James Bond was mistaken. Not everyone else had gone. Behind him, at the Cafe de la Plage on the other side of the promenade, two men in raincoats and dark caps sat at a secluded table bordering the sidewalk. They had half-empty cups of coffee in front of them and they didn't talk. They sat and watched the blur on the frosted-glass partition of the shelter that was James Bond's head and shoulders. They also watched, but less intently, the distant white blur on the sand that was the girl. Their stillness, and their unseasonable clothes, would have made a disquieting impression on anyone who, in his turn, might have been watching them. But there was no such person, except their waiter who had simply put them in the category of 'bad news' and hoped they would soon be on their way.
There was a straight stretch of empty road in front of them. Leiter gave a brief glance in his driving mirror and suddenly rammed the gear lever into second and thrust his foot into the floor. Bond's head jerked back on his shoulders, and he felt his spine being rammed into the back of the bucket seat. Incredulously, he glanced at the hooded speedometer. Eighty. With a clang Leiter's hook hit the gear lever into top. The car went on gathering speed. Ninety, ninety-five, six, seven-and then there was a bridge and a converging road and Leiter's foot was on the brake and the deep roar of the engine gave way to a steady thrumming as they settled down in the seventies and swept easily through the graded curves.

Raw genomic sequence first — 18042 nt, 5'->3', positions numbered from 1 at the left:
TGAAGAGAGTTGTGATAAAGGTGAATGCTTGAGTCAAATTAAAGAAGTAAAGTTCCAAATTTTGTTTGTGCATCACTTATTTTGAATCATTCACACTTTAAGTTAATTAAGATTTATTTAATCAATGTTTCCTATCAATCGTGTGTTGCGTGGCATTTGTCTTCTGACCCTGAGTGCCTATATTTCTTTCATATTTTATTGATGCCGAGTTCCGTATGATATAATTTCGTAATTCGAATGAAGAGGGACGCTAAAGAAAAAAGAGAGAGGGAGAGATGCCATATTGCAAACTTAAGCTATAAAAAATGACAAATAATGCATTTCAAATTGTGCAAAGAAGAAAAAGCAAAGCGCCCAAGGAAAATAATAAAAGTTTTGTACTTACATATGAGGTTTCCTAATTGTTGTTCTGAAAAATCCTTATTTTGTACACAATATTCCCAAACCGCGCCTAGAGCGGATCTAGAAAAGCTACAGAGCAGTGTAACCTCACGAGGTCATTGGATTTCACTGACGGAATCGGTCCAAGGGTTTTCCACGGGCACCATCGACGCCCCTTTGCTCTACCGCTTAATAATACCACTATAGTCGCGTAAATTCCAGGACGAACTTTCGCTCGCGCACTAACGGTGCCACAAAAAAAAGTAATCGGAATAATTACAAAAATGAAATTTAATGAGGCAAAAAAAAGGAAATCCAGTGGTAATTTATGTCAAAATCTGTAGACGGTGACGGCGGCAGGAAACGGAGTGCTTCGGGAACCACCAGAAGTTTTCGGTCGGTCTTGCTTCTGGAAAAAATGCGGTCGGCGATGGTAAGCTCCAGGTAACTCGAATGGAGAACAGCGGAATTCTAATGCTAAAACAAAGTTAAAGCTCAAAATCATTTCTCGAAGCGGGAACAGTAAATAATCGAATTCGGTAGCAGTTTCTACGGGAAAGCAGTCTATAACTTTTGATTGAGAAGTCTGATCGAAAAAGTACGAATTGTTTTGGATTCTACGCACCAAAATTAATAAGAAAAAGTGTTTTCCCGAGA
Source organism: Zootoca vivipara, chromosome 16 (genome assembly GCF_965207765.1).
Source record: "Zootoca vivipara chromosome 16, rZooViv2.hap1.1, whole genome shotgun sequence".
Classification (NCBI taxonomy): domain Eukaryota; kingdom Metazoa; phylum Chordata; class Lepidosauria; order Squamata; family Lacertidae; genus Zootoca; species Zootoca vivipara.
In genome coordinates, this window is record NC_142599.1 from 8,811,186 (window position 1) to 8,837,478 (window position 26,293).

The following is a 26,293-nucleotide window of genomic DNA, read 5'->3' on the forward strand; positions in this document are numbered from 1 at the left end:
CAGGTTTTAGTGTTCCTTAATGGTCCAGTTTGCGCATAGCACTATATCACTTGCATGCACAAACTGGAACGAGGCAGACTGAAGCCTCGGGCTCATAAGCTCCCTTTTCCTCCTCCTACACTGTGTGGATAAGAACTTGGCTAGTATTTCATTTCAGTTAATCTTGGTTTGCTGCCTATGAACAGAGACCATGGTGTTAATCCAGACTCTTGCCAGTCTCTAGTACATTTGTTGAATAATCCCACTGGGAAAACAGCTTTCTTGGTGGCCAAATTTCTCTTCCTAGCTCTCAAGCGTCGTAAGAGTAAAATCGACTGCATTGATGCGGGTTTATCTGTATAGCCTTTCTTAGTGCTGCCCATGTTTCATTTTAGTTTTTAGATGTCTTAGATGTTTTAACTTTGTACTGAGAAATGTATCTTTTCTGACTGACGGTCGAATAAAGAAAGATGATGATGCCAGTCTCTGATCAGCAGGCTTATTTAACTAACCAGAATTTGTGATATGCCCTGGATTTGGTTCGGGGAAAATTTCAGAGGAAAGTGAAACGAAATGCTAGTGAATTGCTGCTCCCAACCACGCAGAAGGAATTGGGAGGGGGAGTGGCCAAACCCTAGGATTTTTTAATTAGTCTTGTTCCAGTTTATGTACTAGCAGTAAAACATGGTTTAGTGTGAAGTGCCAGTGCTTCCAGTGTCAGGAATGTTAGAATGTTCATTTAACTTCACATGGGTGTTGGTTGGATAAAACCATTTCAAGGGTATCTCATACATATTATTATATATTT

I had been long an ardent admirer of Comte's writings before I had any communication with himself; nor did I ever, to the last, see him in the body. But for some years we were frequent correspondents, until our correspondence became controversial, and our zeal cooled. I was the first to slacken correspondence; he was the first to drop it. I found, and he probably found likewise, that I could do no good to his mind, and that all the good he could do to mine, he did by his books. This would never have led to discontinuance of intercourse, if the differences between us had been on matters of simple doctrine. But they were chiefly on those points of opinion which blended in both of us with our strongest feelings, and determined the entire direction of our aspirations. I had fully agreed with him when he maintained that the mass of mankind, including even their rulers in all the practical departments of life, must, from the necessity of the case, accept most of their opinions on political and social matters, as they do on physical, from the authority of those who have bestowed more study on those subjects than they generally have it in their power to do. This lesson had been strongly impressed on me by the early work of Comte, to which I have adverted. And there was nothing in his great Treatise which I admired more than his remarkable exposition of the benefits which the nations of modern Europe have historically derived from the separation, during the middle ages, of temporal and spiritual power, and the distinct organization of the latter. I agreed with him that the moral and intellectual ascendancy, once exercised by priests, must in time pass into the hands of philosophers, and will naturally do so when they become sufficiently unanimous, and in other respects worthy to possess it. But when he exaggerated this line of thought into a practical system, in which philosophers were to be organized into a kind of corporate hierarchy, invested with almost the same spiritual supremacy (though without any secular power) once possessed by the Catholic church; when I found him relying on this spiritual authority as the only security for good government, the sole bulwark against practical oppression, and expecting that by it a system of despotism in the state and despotism in the family would be rendered innocuous and beneficial; it is not surprising, that while as logicians we were nearly at one, as sociologists we could travel together no further. M. Comte lived to carry out these doctrines to their extremest consequences, by planning, in his last work, the "Système de Politique Positive," the completest system of spiritual and temporal despotism which ever yet emanated from a human brain, unless possibly that of Ignatius Loyola: a system by which the yoke of general opinion, wielded by an organized body of spiritual teachers and rulers, would be made supreme over every action, and as far as is in human possibility, every thought, of every member of the community, as well in the things which regard only himself, as in those which concern the interests of others. It is but just to say that this work is a considerable improvement, in many points of feeling, over Comte's previous writings on the same subjects: but as an accession to social philosophy, the only value it seems to me to possess, consists in putting an end to the notion that no effectual moral authority can be maintained over society without the aid of religious belief; for Comte's work recognises no religion except that of Humanity, yet it leaves an irresistible conviction that any moral beliefs concurred in by the community generally may be brought to bear upon the whole conduct and lives of its individual members, with an energy and potency truly alarming to think of. The book stands a monumental warning to thinkers on society and politics, of what happens when once men lose sight in their speculations, of the value of Liberty and of Individuality.